I'm working in a cancer center where we use PDTX (Patient-Derived Tumor Xenograft) so the principle is to graft human tumors in mice. We recently reached a dead-end as we wanted to performed some RNA-seq (75bp; paired-ends) on these tumors. The problem is that there always is a cellular contamination of the tumor sampling with surrounding mouse tissues.
Some papers described the (obvious?) possibility to remove sequenced mouse reads based on the SNP that differ between these species. However, none of these papers clearly demonstrate whether the transcriptome profiling is correlated with a mouse-free sample doing this method. Due to sequence similarity I really doubt the resulting transcriptome data will provide a good estimation of tumor RNAs. AFAIK, the mouse genome (and consequently the transcriptome) is relatively similar to the human one with highly conserved sequences across these species (particularly for coding regions). I suspect such regions to not have different SNPs and not be able to correctly assess if a read is a mouse one or a human one.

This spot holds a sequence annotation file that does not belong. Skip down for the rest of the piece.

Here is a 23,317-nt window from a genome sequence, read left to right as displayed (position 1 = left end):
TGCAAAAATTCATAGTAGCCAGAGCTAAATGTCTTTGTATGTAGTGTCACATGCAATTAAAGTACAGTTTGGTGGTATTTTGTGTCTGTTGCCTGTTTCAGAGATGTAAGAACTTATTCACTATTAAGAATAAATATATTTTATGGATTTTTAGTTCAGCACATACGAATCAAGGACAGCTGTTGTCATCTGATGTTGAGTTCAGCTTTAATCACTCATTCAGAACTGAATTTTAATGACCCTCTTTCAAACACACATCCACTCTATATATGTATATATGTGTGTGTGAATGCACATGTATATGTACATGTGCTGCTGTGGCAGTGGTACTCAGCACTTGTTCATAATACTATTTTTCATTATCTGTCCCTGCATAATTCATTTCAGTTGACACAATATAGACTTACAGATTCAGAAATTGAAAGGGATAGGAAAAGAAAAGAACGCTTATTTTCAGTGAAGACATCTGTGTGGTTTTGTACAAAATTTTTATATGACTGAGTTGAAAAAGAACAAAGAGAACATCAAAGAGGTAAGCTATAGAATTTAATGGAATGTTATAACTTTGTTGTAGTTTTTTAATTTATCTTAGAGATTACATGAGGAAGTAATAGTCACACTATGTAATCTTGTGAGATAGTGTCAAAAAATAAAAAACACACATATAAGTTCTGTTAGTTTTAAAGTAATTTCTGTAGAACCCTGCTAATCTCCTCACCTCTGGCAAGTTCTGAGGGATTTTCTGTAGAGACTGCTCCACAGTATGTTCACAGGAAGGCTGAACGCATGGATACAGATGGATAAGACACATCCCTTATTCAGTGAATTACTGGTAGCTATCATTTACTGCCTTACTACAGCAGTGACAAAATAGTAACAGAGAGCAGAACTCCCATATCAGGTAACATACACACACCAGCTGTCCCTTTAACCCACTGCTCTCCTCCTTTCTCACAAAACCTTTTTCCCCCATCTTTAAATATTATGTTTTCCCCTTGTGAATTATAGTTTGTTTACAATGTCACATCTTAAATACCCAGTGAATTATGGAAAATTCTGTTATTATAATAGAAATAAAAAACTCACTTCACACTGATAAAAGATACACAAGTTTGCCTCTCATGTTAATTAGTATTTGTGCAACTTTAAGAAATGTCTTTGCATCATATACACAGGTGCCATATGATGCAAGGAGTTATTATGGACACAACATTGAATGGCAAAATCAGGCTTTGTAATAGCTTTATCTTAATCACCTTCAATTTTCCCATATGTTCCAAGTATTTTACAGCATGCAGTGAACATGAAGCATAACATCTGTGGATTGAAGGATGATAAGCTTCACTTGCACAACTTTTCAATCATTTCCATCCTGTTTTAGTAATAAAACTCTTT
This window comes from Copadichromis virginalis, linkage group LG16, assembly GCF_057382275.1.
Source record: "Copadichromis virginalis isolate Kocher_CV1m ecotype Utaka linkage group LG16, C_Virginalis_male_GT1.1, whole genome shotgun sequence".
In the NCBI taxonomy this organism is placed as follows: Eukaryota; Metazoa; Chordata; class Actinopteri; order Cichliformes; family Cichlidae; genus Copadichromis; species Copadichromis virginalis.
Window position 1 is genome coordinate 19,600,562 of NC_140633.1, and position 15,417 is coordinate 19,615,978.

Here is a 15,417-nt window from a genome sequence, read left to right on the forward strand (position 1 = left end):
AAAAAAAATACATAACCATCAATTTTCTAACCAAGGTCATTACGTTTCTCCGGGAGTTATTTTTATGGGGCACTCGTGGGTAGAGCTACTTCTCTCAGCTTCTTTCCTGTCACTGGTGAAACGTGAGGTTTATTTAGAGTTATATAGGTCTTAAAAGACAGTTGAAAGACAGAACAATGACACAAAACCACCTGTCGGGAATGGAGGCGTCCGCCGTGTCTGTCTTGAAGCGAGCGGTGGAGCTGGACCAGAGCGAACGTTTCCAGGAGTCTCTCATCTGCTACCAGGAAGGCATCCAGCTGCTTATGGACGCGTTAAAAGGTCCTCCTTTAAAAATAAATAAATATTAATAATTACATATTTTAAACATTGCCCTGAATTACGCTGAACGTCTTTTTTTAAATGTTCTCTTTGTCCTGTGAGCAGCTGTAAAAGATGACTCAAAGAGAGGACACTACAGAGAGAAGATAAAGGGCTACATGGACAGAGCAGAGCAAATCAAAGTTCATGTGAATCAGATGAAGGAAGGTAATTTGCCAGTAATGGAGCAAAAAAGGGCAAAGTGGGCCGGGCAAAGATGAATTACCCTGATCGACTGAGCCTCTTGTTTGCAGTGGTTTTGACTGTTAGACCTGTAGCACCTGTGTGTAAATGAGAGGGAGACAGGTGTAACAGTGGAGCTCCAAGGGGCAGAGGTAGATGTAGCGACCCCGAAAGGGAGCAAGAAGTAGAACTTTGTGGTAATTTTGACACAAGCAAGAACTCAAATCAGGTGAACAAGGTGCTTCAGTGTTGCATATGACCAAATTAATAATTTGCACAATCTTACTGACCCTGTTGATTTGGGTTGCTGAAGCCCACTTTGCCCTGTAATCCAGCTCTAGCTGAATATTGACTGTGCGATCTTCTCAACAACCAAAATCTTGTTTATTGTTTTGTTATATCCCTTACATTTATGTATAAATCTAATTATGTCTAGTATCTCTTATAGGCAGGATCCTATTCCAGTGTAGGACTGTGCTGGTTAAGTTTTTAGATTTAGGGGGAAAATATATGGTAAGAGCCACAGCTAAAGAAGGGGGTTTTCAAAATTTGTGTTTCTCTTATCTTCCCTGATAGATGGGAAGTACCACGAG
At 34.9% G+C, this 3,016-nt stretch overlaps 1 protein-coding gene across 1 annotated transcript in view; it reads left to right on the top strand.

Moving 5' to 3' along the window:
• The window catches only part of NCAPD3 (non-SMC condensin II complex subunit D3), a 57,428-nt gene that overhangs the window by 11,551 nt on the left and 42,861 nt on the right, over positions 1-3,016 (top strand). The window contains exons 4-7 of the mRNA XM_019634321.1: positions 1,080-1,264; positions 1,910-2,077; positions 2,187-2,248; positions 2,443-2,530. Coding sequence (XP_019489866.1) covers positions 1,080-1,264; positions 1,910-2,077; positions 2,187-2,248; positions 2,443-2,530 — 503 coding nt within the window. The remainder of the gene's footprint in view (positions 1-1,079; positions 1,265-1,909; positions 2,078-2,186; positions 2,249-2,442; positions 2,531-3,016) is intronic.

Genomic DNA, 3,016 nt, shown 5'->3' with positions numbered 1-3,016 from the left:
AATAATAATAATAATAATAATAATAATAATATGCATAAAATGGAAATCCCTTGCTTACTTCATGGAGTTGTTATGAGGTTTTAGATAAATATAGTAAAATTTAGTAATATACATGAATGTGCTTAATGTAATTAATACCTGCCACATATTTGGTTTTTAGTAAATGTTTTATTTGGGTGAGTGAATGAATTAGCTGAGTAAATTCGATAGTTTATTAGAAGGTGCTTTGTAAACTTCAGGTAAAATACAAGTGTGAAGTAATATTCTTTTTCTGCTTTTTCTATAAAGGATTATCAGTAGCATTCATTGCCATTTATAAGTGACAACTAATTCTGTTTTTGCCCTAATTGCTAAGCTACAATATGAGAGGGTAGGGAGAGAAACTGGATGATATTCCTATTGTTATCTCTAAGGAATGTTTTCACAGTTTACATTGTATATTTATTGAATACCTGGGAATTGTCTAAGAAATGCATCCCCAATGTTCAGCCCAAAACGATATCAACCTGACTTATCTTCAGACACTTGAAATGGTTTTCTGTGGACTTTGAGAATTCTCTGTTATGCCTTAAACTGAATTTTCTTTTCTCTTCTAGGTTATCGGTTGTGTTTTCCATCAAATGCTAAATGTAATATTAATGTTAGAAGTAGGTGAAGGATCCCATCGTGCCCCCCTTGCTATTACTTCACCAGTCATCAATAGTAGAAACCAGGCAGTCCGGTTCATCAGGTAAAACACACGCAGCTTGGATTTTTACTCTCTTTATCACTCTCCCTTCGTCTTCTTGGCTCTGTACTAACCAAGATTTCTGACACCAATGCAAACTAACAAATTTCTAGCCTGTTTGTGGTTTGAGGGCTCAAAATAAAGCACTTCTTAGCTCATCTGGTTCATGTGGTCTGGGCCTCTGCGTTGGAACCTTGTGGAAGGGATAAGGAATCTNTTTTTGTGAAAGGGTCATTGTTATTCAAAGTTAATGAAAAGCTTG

Is anyone familiar with this situation? Is there a method to reliably get the tumor gene expression while removing the contamination from mouse RNAs? Should we just sort human cells by flow cytometry and establish a cell line to make sure no mouse cells survived?